Looking Back: Science in 2011
Here are a few of the science stories and headlines from 2011 that stood out for Science Buddies staff members—and ways students can explore the science behind the stories that made some of last year's top science headlines.
- "Powerful Quake and Tsunami Devastate Northern Japan": The earthquake and tsunami—and ultimate nuclear plant meltdown—in Japan was one of the year's most devastating disasters. (See National Geographic's pictorial documentary.)
Making connections: Students can explore the powerful ocean sciences phenomenon—and structural engineering considerations related to tsunami planning—in the following Project Ideas:
- The Science Behind Tsunamis: Study the Effect of Water Depth on Wave Velocity
- Taming the Tsunami: Investigating Different Structures to Reduce Tsunami Damage*
- "Foldit Gamers Solve Riddle of HIV Enzyme within 3 Weeks": Video gamers join forces to crack the code in an online 3D protein simulation game.
Making connections: Students can both learn and use science when playing and designing video games. Our December 2011 newsletter featured Project Ideas for students with an interest in video game design. In addition to creating games that are "fun" to play, students can use gaming and animation as platforms for tackling environmental and social challenges, as demonstrated in these Project Ideas:
- "Miniature microscopes capture neurons in action": This updated miniature fluorescence microscope technology is tiny and enables researchers to image neurons without impeding the movement of the specimen being observed.
Making connections: For a better understanding of what this type of technology can help monitor, students can explore the wide-ranging work of neurons in the following Project Ideas:
- Pinocchio's Arm: A Lie Detector Test
- Paw Preference in Pets
- Now You See It, Now You Don't: A Chromatic Adaptation Project
- "Aircraft Carrier-Sized Asteroid Zips Past Earth": A recent "close call" with a giant asteroid seemed like something from sci-fi movies!
Making connections: Students can explore the science behind asteroids (smaller ones!), their impact, and ways to study them in these Project Ideas:
- "'Peanut butter medicine' giving hope to Haiti's hungry": Therapeutic medicine offers hope for the malnourished children.
Making connections: Students concerned with global health and access to food can learn more about nutrition and the biology behind the body's use of calories in the following Project Ideas:
- "Breakthrough malaria vaccine tantalizingly close": Scientists are close to a malaria vaccine. If they perfect the vaccine it will save the lives of hundreds of thousands of children.
Making connections: Students who want to know more about how vaccines are made can learn more with this Project Idea:
- Final NASA Space Shuttle Mission: The launch and landing of Atlantis in July 2011 marked the end of NASA's Space Shuttle program and 30 years of shuttle-based discovery and exploration.
Making connections: Students can learn more about science and technologies involved in building and launching a shuttle (or other object) and can explore emerging technologies for continuing space exploration in these Project Ideas:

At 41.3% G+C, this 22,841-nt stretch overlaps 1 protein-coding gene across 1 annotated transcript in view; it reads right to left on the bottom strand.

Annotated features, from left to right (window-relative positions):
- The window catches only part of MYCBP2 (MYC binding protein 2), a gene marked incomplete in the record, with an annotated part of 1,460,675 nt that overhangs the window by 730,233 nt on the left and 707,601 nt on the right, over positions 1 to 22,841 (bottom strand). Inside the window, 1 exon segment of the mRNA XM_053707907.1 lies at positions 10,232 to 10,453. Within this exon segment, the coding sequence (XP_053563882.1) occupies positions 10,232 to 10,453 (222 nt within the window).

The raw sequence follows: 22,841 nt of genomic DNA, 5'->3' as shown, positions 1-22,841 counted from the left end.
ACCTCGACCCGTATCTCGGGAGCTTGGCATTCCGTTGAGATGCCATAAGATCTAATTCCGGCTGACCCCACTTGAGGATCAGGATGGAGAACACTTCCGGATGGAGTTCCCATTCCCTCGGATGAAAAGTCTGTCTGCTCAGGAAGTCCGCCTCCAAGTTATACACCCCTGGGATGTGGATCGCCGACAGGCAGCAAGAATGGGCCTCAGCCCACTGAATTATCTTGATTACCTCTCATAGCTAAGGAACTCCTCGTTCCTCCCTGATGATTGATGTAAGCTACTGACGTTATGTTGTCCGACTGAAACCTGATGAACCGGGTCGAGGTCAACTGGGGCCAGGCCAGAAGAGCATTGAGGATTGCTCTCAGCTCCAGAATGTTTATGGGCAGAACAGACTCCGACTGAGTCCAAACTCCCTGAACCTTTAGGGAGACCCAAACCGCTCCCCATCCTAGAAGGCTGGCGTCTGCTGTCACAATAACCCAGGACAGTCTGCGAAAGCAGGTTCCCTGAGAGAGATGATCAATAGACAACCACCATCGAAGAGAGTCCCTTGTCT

- Rocketology: Baking Soda + Vinegar = Lift Off!
- How the Strength of a Magnet Varies with Temperature
- The James Webb Space Telescope's Amazing Multiple Mirrors and Sunshield
- "Earth's First Arctic Ozone Hole Recorded": A newly recognized ozone "hole."
Making connections: Students can explore ozone in the atmosphere in the following Project Ideas.
- "Artificial Meat 6 Months Away, Hamburger In A Year, Say Scientists": Bioengineered meat alternatives may have 'green' advantages—and a hefty price tag.
Making connections: Students can boost their understanding of cell culture and biochemistry as it relates to the food industry in the following biotechnology Project Idea:
- "Habitable Exoplanets Catalogue ranks alien worlds on suitability for life": Astronomers continue the search for exoplanets in 'habitable' zones (zones which would make life on the planet possible). (For more information on the search for exoplanets, see: "NASA Discovers First Earth-Size Planets Beyond Our Solar System.")
Making connections: Students interested in the kinds of sophisticated equipment being used for space observation can learn more in these Project Ideas:
- Using the Solar & Heliospheric Observatory Satellite (SOHO) to Measure the Motion of a Coronal Mass Ejection
- Using the Solar & Heliospheric Observatory Satellite (SOHO) to Determine the Rotation of the Sun
- "How the Higgs Boson Could Change the Universe": Definitive results are not in, but news in late 2011 from the Large Hadron Collider suggests proof of the Higgs boson may be in the stars for 2012.
Making connections: Particle collision isn't exactly a backyard science, but with this science Project Idea, students can start to visually explore how subatomic particles, like electrons, can influence a substance's physical properties.
We can't wait to see what 2012 brings—and what connections students can make and explore in their in-class, at-home, and science fair projects!
You Might Also Enjoy These Related Posts:
- STEM is for Everyone: Richard Mankin, Entomologist
- STEM is for Everyone: Wanda Díaz-Merced, Astrophysicist
- Extra Credit with the Fluor Challenge
- Explore Coding and Electronics with Raspberry Pi
- 25 Women in Science to Learn More About
- 16 Women in Engineering to Learn More About
- 10 Reasons to Do the Fluor Challenge in Addition to $10,000 in Prizes!
- STEM is for Everyone: Ralph Braun, Engineer
Explore Our Science Videos
Make Fake Snow - Craft Your Science Project
4 Easy Robot Science Projects for Kids
How to Make a Bristlebot